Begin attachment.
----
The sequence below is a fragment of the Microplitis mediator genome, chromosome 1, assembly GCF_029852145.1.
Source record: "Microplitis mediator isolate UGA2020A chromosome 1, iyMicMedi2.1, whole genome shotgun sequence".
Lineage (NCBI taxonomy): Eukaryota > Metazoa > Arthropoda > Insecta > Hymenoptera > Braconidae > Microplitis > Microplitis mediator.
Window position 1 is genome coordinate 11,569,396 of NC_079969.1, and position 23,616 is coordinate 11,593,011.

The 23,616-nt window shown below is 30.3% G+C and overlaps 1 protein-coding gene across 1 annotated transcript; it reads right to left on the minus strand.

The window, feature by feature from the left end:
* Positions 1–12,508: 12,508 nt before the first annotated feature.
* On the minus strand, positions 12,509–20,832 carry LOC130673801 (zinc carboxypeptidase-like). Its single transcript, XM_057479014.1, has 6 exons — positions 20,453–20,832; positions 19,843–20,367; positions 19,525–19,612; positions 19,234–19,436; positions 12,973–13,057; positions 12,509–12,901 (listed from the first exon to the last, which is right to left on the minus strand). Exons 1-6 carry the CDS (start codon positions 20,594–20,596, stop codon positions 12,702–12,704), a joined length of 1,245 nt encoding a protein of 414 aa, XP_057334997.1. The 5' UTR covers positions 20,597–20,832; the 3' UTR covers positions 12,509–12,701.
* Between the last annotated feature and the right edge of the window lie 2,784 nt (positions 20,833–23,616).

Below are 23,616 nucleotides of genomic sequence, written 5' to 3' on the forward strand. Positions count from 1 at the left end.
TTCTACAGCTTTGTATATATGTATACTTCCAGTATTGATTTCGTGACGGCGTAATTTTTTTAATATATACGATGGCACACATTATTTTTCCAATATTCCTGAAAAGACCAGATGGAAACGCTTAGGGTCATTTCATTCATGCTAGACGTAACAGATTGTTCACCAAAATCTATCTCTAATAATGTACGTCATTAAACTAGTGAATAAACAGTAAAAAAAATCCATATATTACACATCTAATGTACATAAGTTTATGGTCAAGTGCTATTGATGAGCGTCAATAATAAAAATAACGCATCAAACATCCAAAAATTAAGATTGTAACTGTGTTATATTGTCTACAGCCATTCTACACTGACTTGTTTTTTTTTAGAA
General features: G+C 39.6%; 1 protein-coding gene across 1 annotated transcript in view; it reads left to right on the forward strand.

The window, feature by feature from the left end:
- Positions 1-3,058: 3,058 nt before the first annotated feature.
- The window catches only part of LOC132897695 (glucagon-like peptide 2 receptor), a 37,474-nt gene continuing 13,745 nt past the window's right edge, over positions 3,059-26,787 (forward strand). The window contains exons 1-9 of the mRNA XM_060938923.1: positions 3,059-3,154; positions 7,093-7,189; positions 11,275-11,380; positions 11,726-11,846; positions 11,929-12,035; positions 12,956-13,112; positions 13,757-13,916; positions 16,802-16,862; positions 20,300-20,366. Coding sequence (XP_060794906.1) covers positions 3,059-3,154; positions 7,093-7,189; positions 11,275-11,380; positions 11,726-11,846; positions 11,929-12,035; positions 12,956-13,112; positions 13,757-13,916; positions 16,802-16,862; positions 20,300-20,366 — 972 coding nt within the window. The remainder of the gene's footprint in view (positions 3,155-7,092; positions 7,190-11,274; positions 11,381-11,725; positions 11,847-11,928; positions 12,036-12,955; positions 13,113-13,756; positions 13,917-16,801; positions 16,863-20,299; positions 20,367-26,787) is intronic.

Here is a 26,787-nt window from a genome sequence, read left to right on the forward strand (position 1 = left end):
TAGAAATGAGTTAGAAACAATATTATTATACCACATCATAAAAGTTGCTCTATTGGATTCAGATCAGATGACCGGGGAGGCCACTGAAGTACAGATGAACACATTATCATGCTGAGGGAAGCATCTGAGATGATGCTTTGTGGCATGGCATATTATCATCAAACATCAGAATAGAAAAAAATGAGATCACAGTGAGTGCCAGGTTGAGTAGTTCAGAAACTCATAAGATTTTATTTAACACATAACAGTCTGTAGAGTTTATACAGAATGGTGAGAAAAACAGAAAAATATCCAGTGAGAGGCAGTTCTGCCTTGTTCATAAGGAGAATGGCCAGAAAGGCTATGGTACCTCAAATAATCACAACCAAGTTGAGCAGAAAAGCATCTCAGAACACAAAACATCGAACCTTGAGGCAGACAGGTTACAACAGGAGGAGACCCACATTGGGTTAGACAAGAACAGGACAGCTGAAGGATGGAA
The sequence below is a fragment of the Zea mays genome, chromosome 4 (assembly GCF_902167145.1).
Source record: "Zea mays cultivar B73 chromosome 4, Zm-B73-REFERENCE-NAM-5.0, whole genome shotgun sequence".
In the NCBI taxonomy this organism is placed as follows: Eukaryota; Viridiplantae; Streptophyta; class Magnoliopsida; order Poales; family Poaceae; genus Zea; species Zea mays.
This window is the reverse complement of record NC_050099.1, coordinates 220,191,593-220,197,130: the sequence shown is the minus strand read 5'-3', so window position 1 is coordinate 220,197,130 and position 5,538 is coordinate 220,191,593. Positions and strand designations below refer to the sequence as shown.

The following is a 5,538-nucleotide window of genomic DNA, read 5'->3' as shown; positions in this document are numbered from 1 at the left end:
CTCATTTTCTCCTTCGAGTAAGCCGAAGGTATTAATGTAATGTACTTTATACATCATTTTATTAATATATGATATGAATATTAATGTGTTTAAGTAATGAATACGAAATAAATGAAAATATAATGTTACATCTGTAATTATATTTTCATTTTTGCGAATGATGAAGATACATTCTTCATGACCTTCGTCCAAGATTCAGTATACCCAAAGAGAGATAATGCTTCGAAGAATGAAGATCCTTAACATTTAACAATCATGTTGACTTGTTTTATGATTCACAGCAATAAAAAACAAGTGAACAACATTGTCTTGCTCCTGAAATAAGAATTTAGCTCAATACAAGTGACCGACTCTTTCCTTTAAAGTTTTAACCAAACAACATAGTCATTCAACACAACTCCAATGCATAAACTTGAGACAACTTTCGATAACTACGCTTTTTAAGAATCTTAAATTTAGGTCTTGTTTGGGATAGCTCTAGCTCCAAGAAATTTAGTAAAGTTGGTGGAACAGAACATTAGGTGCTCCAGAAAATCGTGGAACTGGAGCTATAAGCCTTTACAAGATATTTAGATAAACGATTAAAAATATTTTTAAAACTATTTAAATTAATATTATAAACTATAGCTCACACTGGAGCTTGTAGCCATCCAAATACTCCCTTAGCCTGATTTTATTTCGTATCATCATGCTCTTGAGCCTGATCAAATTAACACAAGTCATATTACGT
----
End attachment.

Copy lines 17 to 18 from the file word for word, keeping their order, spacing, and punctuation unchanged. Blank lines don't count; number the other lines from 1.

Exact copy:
TAGAAATGAGTTAGAAACAATATTATTATACCACATCATAAAAGTTGCTCTATTGGATTCAGATCAGATGACCGGGGAGGCCACTGAAGTACAGATGAACACATTATCATGCTGAGGGAAGCATCTGAGATGATGCTTTGTGGCATGGCATATTATCATCAAACATCAGAATAGAAAAAAATGAGATCACAGTGAGTGCCAGGTTGAGTAGTTCAGAAACTCATAAGATTTTATTTAACACATAACAGTCTGTAGAGTTTATACAGAATGGTGAGAAAAACAGAAAAATATCCAGTGAGAGGCAGTTCTGCCTTGTTCATAAGGAGAATGGCCAGAAAGGCTATGGTACCTCAAATAATCACAACCAAGTTGAGCAGAAAAGCATCTCAGAACACAAAACATCGAACCTTGAGGCAGACAGGTTACAACAGGAGGAGACCCACATTGGGTTAGACAAGAACAGGACAGCTGAAGGATGGAA
The sequence below is a fragment of the Zea mays genome, chromosome 4 (assembly GCF_902167145.1).